Last year in 2014, Fort Vancouver NHS was one of thirteen national parks in the Pacific West Region selected to receive funding for a Teacher-Ranger-Teacher (TRT) professional development opportunity.
For the current 2015 fiscal year, there is no funding to have another TRT program at Fort Vancouver NHS however, please read below to learn more about the TRT program.
The following questions and answers help explain and the Teacher-Ranger-Teacher program in the National Park System.
What is Teacher-Ranger-Teacher (TRT)?
The National Park Service Teacher-Ranger-Teacher (TRT) program is an extended professional development opportunity for educators from K-12 schools to learn about the resources and educational materials available through the National Park Service.
Teachers participating in the TRT program will have the opportunity to engage in parks and park resources, participate in a webinar about lesson planning, develop at least one lesson to be used in their classroom or school, assist the park with an education project, and increase their understanding of place-based learning.
This program will offer teachers a unique opportunity to infuse their teaching skills with NPS-based Science, Technology, Engineering, and Mathematics (STEM) education resources and the use of primary sources and place based learning.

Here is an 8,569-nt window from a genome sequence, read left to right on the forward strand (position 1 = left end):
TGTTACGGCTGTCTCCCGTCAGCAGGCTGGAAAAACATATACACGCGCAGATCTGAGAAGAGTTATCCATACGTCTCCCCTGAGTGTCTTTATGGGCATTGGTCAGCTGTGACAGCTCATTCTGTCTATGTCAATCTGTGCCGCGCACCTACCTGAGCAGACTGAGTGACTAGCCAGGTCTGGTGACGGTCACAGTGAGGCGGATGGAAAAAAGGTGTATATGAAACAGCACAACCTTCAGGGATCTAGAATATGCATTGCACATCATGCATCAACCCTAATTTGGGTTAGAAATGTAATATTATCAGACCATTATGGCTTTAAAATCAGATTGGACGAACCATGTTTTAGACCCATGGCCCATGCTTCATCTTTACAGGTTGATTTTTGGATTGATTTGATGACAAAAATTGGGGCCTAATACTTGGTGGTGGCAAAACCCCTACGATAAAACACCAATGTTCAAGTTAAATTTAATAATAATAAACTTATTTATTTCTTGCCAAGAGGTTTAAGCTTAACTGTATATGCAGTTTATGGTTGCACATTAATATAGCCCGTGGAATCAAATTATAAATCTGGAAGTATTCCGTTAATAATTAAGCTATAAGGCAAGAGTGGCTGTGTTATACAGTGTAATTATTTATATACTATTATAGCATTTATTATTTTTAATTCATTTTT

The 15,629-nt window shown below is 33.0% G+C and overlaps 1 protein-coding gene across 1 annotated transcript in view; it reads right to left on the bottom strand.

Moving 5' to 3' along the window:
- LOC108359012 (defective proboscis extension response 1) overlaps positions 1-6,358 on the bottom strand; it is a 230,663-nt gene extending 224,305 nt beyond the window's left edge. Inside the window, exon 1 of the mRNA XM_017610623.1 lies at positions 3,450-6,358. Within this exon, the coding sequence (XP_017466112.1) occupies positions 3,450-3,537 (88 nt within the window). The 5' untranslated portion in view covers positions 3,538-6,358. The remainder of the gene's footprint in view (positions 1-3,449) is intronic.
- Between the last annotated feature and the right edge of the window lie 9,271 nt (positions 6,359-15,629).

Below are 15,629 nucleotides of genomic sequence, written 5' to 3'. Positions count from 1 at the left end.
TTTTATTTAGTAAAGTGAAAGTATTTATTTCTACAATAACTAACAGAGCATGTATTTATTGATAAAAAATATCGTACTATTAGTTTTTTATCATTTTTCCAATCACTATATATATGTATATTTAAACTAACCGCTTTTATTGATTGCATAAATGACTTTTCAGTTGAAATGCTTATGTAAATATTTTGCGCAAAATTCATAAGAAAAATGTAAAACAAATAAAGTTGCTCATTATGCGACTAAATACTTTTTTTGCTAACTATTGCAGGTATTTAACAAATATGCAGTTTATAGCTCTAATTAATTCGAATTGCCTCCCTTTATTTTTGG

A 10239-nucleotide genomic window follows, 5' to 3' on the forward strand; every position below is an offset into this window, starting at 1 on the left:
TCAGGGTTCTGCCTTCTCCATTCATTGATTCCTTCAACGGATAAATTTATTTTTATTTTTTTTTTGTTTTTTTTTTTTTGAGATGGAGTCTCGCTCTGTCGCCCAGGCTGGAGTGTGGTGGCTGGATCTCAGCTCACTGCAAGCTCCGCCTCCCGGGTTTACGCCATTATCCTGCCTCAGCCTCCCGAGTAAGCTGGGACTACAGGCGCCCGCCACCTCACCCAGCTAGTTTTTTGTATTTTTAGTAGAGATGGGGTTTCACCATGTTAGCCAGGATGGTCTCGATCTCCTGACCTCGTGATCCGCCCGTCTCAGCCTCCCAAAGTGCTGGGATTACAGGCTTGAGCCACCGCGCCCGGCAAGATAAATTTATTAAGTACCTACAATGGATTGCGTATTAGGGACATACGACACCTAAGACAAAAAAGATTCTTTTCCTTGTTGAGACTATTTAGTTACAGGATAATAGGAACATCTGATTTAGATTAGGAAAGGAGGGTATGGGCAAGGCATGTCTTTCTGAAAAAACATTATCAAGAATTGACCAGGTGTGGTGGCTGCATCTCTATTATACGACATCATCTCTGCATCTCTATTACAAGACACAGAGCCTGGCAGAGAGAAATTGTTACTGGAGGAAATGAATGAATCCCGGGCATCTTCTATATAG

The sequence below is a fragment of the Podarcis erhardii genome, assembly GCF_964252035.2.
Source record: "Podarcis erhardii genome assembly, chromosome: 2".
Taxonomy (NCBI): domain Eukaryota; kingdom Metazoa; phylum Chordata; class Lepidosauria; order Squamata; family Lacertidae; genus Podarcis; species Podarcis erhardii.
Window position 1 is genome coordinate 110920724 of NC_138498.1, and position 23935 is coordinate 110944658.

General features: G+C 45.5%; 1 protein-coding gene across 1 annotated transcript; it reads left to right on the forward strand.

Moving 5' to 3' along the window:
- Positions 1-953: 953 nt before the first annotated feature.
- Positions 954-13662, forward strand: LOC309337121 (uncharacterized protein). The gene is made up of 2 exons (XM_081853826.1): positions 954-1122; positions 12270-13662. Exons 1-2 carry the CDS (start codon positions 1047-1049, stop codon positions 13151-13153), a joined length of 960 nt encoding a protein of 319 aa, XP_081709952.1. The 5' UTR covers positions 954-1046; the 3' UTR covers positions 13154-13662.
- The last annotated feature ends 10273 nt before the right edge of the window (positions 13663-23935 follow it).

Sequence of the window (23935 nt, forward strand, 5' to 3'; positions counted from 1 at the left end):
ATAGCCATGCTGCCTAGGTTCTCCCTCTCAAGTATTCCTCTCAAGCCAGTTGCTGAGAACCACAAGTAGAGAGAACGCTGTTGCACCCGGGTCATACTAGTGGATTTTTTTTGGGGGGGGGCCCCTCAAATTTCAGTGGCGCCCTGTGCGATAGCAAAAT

Administration of the program, professional development hours and graduate credit hours will be made available to participants through the University of Colorado, Denver (CU Denver) through a cooperative agreement. While participating in the TRT program, teachers are considered "student interns" at CU Denver. Upon completion of the TRT program requirements, TRTs will receive a $3000 stipend and three graduate credit hours from CU Denver.
The emphasis of this program is to link National Park units and teachers from schools with underserved student populations in urban and rural school districts. Teachers perform various tasks depending on their interests and the needs of the park that focus on education programs of the NPS.
TRTs spend most of their time engaging with park education projects, learning about park resources, and developing lesson plans to use in their classrooms and in the park with students. Their experience will also include exposure to a variety of work performed in National Park units by employees from many career fields in the service.
When TRTs return to the schools in the fall, they spend part of their classroom time presenting their TRT projects to their own students and to a wider education audience. These presentations can be connected to NPS outreach during National Park Week in April or at other times during the school year.